United States News

India and the US Pivot to Asia

Mar 06, 2012
The US strategic plan is to continue providing global security with emphasis on “rebalance toward the Asia-Pacific region.” Such a pivot is not new, but has been in play since the end of the Cold War, argues Robert M. Hathaway, director of the Asia Program at the Woodrow Wilson International Center for Scholars. The strategy requires a long-term partnership with India, as an economic and security anchor in the region. Priorities for both countries vary, particularly in regard to China, leading to divisions within each country as well. Many in India do not want their nation to take part in any Sino-American cold war or conflict and accuse the US of ignoring shenanigans from Pakistan. Indians are also wary about US plans to withdraw troops from Afghanistan and the likely resulting chaos. Both countries have conservatives who oppose reliance on partnerships and agreements that could constrain their military. Ultimately, Hathaway concludes, strength of nations as global actors depends on ensuring economic security and meeting domestic challenges. – YaleGlobal

Fall 2012 CWIHP Internship Opportunities

Feb 28, 2012
The Cold War International History Project is currently accepting internship applications for the Fall 2012 academic semester. Deadline to apply: 7/20
Amy Wilkinson

Creating Entrepreneurship Ecosystems

Feb 27, 2012
Amy Wilkinson spoke at the National Governors Association winter meeting in Washington, DC, about how states can foster entrepreneurship by creating the right conditions to attract and grow small businesses.

Mexico ‘Critically Important’ to US Economy

Feb 24, 2012
Enhanced North American economic integration benefits all of the United States—not just the border—Mexico’s Ambassador Arturo Sarukhan and former United States Trade Representative Carla Hills say. Mexico differs from other trade partners, since its U.S. exports contain such a large share of U.S. content, they note.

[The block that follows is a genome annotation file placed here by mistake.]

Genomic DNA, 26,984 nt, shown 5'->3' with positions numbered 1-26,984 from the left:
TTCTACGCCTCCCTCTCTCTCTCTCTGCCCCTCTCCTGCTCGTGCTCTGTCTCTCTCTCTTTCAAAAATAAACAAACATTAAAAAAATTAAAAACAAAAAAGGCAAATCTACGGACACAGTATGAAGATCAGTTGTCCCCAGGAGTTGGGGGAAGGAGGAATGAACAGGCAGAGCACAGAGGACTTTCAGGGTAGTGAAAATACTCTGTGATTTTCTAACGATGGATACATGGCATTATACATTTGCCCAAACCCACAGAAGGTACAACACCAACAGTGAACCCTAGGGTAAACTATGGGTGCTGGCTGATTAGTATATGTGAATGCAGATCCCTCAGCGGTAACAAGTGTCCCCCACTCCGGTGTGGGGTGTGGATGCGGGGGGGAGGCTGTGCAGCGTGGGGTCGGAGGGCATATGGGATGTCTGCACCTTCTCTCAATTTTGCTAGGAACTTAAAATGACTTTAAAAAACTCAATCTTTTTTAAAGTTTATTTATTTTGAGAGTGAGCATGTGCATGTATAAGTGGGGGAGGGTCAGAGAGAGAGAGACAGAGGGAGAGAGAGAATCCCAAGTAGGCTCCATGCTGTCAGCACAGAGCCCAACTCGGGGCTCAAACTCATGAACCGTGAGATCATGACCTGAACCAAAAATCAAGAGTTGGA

Five Myths About the Presidency

Feb 17, 2012
Americans are presidency-addicted. We can’t get enough information about our presidents, yet there is a woeful misunderstanding of the office. The president is more often than not at the mercy of events rather than a master of them. Our greatest presidents were also lucky: They inherited national crises and times that were ripe for change — and had the skills and capacity to act. As we prepare to celebrate Presidents’ Day, let’s correct some common misconceptions about the job and the people who have held it.
Trita Parsi

Iran-U.S. Ties Fray on Nuclear Concerns

Feb 08, 2012
The threat of military confrontation between Iran and the U.S. is real, as bilateral relations touch a low point on Iran’s pursuit of a nuclear weapon, says Trita Parsi, founder of the National Iranian American Council. A former Wilson Center public policy scholar, Parsi questions whether efforts to negotiate and engage with Iran have hastened conflict, making war a more real risk than under the Bush administration, which employed a more hardline approach to Iran.

Independent Swing

Feb 02, 2012
Linda Killian discusses independent voters with MSNBC's Alex Wagner and her NOW panel.

Canada Institute Internship - Summer Semester

Jan 26, 2012
The Canada Institute seeks a qualified part-time intern for the summer semester with an interest in, coursework related to, or experience working on Canadian policy topics and Canada-U.S. issues. Please note the deadline for the summer semester is April 1.

Canada Institute's Beyond the Border Initiative

Dec 14, 2011
The Wilson Center’s Canada Institute has launched a major initiative to measure the progress of the “Beyond the Border” agreement unveiled by President Barack Obama and Canadian Prime Minister Stephen Harper.

Encouraging Entrepreneurship, Encouraging Growth

Dec 08, 2011
Amy Wilkinson delivers the keynote address at the Federal Reserve Bank Board of Governors conference "Small Business and Entrepreneurship During an Economic Recovery."

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